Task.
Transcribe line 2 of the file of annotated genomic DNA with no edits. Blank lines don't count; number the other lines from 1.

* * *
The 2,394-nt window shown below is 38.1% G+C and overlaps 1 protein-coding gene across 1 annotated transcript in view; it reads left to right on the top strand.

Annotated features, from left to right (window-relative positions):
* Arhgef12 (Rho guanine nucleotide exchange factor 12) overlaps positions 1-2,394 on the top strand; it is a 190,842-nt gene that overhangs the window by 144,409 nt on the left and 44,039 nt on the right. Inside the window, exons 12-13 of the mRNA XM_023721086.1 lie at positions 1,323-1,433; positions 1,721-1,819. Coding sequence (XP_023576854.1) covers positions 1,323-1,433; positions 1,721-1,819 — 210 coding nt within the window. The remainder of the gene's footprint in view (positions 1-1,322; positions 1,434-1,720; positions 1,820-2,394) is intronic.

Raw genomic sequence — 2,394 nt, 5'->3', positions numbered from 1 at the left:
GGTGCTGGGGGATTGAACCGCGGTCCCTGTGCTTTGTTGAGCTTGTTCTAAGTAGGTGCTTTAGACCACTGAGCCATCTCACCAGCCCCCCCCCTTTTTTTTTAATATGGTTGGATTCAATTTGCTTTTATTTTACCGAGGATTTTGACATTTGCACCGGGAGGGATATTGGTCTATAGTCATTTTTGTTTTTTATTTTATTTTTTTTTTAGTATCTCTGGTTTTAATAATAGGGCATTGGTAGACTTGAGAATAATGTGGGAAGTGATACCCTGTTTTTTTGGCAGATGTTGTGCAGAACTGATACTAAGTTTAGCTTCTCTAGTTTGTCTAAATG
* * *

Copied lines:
Annotated features, from left to right (window-relative positions):